Sunday, June 24, 2012

NYC Part 6 Ellis Island

This was my first time on Ellis Island, even though I've traveled to NYC before.

Once the immigrants arrived to the States, they were detained at Ellis Island, in order to gather information and conduct testing, before being permitted into the States.

The immigrants, tired, hungry, some very ill, confused by the area and language barrier... were brought to a large room.  Herded in like cattle.  Information was logged, such as names, children, etc.

Each immigrant was evaluated for physical and mental handicaps or health issues.  Below is a picture of the procedures.  It looks simple on the diagram, but if you walk through the rooms... each one having test lined up to see if a person has good vision, can pass certain intelligence tests, health screening...  it must have been a daunting and scary experience.

Greg commented about the "small white tiles"in the rooms... I think it gave him an eerie feeling, something that belonged in a mental ward with a straight jacket.

(The picture of my Dad below - he had a heel spur, so he used the wheelchair whenever one was available.  In the picture, Dad is next to an old fashioned wheel chair.)

The next set of pictures are my favorite on the island.  Inspectors wrote descriptions about the immigrants and their situations.  Maybe it's the language or being able to visualize the person via the words... but I thought these were interesting.  I think you can click on the picture to make it larger (easier to read).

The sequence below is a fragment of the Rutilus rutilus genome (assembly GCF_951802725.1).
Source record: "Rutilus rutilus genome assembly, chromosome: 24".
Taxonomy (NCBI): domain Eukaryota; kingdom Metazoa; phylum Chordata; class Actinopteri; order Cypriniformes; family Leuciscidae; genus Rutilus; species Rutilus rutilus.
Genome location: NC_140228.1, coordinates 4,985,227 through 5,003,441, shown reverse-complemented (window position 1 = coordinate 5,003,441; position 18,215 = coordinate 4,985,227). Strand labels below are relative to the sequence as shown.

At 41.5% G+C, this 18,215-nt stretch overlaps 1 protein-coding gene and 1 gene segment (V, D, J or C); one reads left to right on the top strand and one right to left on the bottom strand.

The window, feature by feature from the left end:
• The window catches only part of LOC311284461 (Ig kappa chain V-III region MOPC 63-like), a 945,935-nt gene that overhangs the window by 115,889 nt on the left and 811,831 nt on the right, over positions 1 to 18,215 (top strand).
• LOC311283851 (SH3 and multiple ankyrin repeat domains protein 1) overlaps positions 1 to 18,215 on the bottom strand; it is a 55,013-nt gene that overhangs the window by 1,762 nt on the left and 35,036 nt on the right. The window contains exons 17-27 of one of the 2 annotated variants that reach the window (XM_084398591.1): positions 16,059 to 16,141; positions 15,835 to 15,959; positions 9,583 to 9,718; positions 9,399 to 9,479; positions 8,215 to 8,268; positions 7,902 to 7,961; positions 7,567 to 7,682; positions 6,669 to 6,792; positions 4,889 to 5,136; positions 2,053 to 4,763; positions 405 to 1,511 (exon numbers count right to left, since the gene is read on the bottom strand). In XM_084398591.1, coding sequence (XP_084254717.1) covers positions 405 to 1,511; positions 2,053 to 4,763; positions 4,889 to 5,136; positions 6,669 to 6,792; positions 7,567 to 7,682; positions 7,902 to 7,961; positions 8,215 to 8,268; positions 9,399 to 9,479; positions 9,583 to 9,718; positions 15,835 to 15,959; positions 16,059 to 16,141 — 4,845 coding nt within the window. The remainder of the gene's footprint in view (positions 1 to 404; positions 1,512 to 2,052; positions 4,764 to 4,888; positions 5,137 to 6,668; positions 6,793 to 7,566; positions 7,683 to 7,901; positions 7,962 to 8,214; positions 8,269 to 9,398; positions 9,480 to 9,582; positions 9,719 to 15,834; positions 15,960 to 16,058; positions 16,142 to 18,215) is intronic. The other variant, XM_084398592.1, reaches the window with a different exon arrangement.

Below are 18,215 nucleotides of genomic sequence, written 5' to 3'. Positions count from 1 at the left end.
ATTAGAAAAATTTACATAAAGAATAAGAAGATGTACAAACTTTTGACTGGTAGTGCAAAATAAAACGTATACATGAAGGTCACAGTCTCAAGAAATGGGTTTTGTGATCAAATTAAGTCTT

Here are a few quotes:

"She was much broken by detention.  She had suffering written on her lined face and in her dim eyes."

"She was less than 5 feet tall, with a small face, and a nose that might have been aquiline if it had been pointed.  Her small brown shrewd eyes and well cut mouth spoke of intelligence and determination."

"Man had very swarthy skin, light brown eyes, with very long curly eyelashes, somewhat aquiline nose, thick black curly hair, and a most dramatic manner.  "Do something for me, most beloved sister!"  he would dash out at me, extending his arms forward and looking at me intently with unmoving eyes like some great hairy bird."

We left Ellis Island to head back to NYC and meet up with my friend, Lauren.  She lives in NYC and recommended a pizza place.


Lilly said...

Those places make me so sad simply because I dont think it has changed much if you go and visit modern day detention centres now. I am not sure I would even qualify to get into the country I was born in if I had to go through similar tests. This was a great post Aleta, very, very interesting.

Glynis Jolly said...

My grandfather came to the US via Ellis Island. He spoke nothing but low German at the time. He never did learn how to read English except for a few words here and there.

That is one place I wasn't able to see when I was in NY. Thanks for sharing your photos.